Purposiveness refers to the art of creating literature, whereby the creator applies language intentionally in certain ways. However, literature does not have a defined purpose for doing so, unlike other forms of text. For example, propaganda has an ulterior motive in its production (Jowett, G., & O.Donnell, V. 2018) . Instead, literature allows readers to appreciate it on its own and draw their own conclusions, and should not be didactic.
Intertextuality refers to the purposeful similarities between different works of literature that alter the viewer’s perspective based on a person’s own knowledge. Intertextuality includes literary devices such as quotations, allusions, pastiche, calque and parody (Genette, G. 2001) (Hallo, William W. 2010).
“much of the focus in the study of postmodern literature is on intertextuality: the relationship between one text (a novel for example) and another or one text within the interwoven fabric of literary history. Critics point to this as an indication of postmodernism’s lack of originality and reliance on clichés. Intertextuality in postmodern literature can be a reference or parallel to another literary work, an extended discussion of a work, or the adoption of a style. In postmodern literature this commonly manifests as references to fairy tales – as in works by Margaret Atwood, Donald Barthelme, and many other – or in references to popular genres such as sci-fi and detective fiction. An early 20th century example of intertextuality which influenced later postmodernists is “Pierre Menard, Author of the Quixote” by Jorge Luis Borges, a story with significant references to Don Quixote which is also a good example of intertextuality with its references to Medieval romances. Don Quixote is a common reference with postmodernists, for example Kathy Acker’s novel Don Quixote: Which Was a Dream. Another example of intertextuality in postmodernism is John Barth’s The Sot-Weed Factor which deals with Ebenezer Cooke’s poem of the same name. Often intertextuality is more complicated than a single reference to another text. Robert Coover’s Pinocchio in Venice, for example, links Pinocchio to Thomas Mann’s Death in Venice. Also, Umberto Eco’s The Name of the Rose takes on the form of a detective novel and makes references to authors such as Aristotle, Arthur Conan Doyle, and Borges.”
Intertextuality in Shaun of the Dead can be seen in the many references it makes to other films and tv shows. To list a few examples, in Day of the Dead, a well-known zombie film a zombie staggers into the frame. Near the beginning of the movie, Shaun of the Dead has a similar shot of Shaun staggering into the frame of the camera after waking up. Shaun’s place of employment before the zombie apocalypse is called Foree Electric, a clear reference to one of the stars of Dawn of the Dead (yet another zombie movie), Ken Foree. Finally, after the zombie epidemic begins, Ed exclaims to Shaun’s mum, “We’re coming to get you, Barbara.” This line references a line from George Romero’s seminal zombie movie Night of the Living Dead.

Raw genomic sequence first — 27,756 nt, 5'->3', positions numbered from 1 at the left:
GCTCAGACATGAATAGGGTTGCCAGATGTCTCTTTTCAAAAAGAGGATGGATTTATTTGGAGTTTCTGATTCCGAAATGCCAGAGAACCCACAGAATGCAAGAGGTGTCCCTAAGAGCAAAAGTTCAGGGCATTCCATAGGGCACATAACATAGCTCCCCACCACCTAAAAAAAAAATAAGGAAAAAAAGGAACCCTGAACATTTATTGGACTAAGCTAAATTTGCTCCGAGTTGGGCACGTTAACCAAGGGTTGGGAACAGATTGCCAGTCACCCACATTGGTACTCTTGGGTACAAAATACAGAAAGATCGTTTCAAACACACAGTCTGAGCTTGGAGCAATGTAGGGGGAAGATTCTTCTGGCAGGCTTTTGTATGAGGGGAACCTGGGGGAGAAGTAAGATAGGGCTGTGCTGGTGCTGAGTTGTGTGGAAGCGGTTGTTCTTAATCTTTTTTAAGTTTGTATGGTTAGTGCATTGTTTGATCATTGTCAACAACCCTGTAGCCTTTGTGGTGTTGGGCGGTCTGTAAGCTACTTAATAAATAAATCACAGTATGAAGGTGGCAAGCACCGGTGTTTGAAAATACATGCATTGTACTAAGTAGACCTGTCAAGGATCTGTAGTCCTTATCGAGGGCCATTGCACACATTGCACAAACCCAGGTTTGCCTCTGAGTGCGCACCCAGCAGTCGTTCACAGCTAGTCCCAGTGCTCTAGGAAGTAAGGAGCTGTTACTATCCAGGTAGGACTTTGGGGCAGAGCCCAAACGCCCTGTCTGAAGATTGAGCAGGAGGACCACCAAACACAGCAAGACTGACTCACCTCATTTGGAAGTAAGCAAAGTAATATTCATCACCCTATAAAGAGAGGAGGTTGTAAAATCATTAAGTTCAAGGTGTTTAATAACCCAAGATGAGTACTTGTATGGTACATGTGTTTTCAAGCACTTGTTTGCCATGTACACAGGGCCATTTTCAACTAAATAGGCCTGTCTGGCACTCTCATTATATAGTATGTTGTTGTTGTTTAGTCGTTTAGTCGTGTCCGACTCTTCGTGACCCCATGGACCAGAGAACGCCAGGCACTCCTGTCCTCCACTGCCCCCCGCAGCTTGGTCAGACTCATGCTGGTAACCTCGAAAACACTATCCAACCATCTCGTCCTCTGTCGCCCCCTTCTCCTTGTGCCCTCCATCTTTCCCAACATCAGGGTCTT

According to “A Film Experience”, film can be analysed through 7 methods. The analysis of frame, light and colour, the lens, movement, texture, establishing and POV. Cross-referencing with “Corrigan White”, the ability of a film’s mise-en-scene to portray themes and messages reinforces the aforementioned characteristic of “Foregrounding of Language”. References to other literature can be identified (i.e. intertextuality) and, additionally, the postmodern pastiche will be analysed to deem this film literary.
Peter Barry defined how humanistic literature should express its themes and what sort of themes it expresses in his seminal work “Theory before Theory”. He details the tenets of liberal humanism and though this is important to our study, we are mainly focusing on the broad definition gathered from the tenets that literature should foreground tensions and paradoxes that are timelessly significant to human nature, transcending synchronic and diachronic limitations.
Shaun of the dead follows the three act structure of film. The structure is involves a set-up, then a confrontation and ends with a resolution. (Moura, G. 2014) The acts are punctuated with a plot point that initiates a pivotal change, either within the characters’ or their situations. Throughout the entire film, the structure of Shaun of the Dead is used to highlight and flesh out the theme of the film, mainly, the conflict between wanting to grow up and wanting to hold on to your immature youth.